As we proceeded, we stopped and played around various rocks and wave trains. There is a spot that has a drop with a funnel next to it, and we practiced eddy work there.

Further down, there's the "Mongaup Wave", where the Mongaup river roars in almost perpendicular to the Delaware, and rather steeply, with a tall cliffside opposite. Where the waters converge is a long and strong wave train, with narrow eddies along the side. We played there for a bit. The Remix surfed well against the waves, but it was hard to attain against them.

We did have one mishap, easily recovered. One of the newer paddlers lost her balance against a rock and fell in, but was easily recovered in the next eddy. While that was going on, LB and I took turns surfing a small wave a little ways down.

Smiles.

At the end, we were supposed to rendezvous with a group that had done the Mongaup run, but there was some confusion about where to meet. They're suppose to come here, each group thought, at their respective take-outs. Eventually two emissaries from the other group arrived, right as we were about to head to them.

The Remix is a fun boat to paddle. I even took a roll in it at the end - not as graceful in a sea kayak, but do-able. I need to practice more. It's super-stable and very snug. The spraydeck is a bit tight, but hopefully it will stretch out a bit the more I use it.


Thursday, June 29, 2017

Cold

I was immersed in the Westport River, awaiting rescue. This was during a class I was taking, in late June, with sunny skies and air temperatures in the eighties.

"Are you alright, Julie?"

"Yes,"  replied, "but I'll need to take a break after this." A moment later I thought to add, "I'm not kidding!" Sometimes my joviality masks real concern.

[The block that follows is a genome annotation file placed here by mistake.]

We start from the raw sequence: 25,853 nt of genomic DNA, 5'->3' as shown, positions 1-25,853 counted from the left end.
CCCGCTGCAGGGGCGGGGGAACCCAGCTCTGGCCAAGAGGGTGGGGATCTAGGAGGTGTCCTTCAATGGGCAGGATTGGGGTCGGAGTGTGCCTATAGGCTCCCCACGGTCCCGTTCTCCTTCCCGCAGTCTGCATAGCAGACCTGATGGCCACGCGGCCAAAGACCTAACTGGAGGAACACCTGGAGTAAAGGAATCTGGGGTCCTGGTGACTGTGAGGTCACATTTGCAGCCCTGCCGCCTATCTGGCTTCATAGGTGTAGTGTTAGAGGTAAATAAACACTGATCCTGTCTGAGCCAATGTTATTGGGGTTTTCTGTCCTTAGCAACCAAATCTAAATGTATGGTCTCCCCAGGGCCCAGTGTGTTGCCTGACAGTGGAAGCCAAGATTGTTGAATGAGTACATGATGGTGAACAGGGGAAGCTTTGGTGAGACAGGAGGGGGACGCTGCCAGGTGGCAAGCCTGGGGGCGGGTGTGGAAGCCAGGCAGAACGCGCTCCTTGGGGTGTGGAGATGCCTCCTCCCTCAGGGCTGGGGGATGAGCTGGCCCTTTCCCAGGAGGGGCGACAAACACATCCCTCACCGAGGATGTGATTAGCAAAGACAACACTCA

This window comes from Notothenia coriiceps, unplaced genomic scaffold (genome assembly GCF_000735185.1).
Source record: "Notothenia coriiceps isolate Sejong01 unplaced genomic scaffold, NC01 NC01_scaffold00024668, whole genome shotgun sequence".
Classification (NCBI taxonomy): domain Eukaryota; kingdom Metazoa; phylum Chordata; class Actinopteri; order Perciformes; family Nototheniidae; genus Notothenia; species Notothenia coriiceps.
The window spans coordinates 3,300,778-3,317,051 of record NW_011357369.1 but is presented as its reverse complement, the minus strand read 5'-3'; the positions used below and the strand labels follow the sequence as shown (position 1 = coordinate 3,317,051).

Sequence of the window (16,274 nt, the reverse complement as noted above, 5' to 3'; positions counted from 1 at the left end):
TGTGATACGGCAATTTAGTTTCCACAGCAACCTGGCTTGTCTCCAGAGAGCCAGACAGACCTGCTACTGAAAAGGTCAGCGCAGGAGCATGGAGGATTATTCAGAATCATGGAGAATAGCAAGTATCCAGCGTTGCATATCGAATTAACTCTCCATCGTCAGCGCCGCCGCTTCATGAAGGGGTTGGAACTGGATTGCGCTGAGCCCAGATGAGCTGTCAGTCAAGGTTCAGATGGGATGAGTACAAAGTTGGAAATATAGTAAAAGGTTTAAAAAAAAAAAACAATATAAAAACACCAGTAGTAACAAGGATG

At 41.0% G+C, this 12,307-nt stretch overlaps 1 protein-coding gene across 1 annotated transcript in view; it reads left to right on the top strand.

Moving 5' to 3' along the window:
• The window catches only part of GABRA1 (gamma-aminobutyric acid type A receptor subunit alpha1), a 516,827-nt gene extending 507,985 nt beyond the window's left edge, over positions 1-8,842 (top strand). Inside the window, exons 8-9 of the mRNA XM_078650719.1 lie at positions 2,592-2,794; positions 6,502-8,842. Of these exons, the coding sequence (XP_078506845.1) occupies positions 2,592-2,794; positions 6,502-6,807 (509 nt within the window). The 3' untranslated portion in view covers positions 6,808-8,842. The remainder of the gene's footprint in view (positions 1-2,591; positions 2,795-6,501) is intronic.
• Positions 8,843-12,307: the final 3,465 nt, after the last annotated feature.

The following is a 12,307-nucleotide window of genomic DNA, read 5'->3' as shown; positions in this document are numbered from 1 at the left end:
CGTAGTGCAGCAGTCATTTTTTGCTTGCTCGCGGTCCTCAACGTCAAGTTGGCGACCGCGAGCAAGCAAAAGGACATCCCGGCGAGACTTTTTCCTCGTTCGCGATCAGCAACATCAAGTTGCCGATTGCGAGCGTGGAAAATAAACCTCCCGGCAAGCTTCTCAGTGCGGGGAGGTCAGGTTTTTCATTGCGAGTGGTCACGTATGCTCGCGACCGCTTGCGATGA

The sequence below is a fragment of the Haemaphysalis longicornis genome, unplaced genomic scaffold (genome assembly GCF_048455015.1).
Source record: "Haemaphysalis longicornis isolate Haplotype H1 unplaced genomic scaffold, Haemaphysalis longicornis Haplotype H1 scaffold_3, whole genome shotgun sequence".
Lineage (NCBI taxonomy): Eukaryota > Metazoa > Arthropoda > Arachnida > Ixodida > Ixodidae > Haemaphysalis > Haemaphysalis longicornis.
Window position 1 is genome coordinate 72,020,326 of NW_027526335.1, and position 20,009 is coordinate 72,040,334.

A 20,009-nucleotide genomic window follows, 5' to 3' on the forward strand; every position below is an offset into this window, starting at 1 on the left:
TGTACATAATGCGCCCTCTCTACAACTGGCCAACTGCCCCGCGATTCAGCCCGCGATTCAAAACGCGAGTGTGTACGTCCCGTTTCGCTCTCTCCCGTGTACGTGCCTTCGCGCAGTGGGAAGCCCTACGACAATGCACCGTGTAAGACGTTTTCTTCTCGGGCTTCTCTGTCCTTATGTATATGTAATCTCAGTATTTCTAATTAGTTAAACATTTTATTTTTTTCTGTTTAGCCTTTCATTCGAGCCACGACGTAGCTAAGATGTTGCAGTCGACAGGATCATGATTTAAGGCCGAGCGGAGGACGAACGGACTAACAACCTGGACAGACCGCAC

By the time I was climbing out of the water and into a canoe, my teeth were starting the chatter, and I sat out the next round of practice rescues practicing my "inner lizard", soaking in the sun, fully clad in wetsuit and booties, watching the other participants in my group sort a rescue.


I get cold easily. To be really clear, I have no complaints about the course or how it was managed, or any other course I've been on. In this case, I told the providers ahead of time I was bringing all my layers short of a drysuit, and I was never in real danger of hypothermia. They rotated me out, and the shop we were working out brought out a drytop before I could get to my car to grab my paddling jacket.

I'm no stranger to cold. Over the years, I've been careful to manage my temperature, even at the bewilderment of others. Generally to the effect of "it's such a nice day, you're overdressed." I wore a drysuit on a warm September day for my 3 Star assessment; I've worn my dry cag over neoprene on windless days in spring; I carry my paddling jacket and, nowadays, my storm cag, if I expect F3 winds or higher and being more than half an hour from shelter.

I've been on the fence about identifying myself as one who gets cold easily. Maybe conditions are actually chilly? Maybe other people are putting on a tougher front and what I feel is normal?


I'm considered quite skinny and lean - at 5'9" and about 130 lbs, I'm barely even stewpot material, let along a serving of protein when the aliens come to devour us all. Anecdata and some basic internet research leans toward the side of body fat being something of a shield against hypothermia, but not as simply as is commonly assumed. This article from Popular Science summarizes things nicely. This article on weather.com says much the same as well. Fat people might feel colder, but their core temperature is better protected.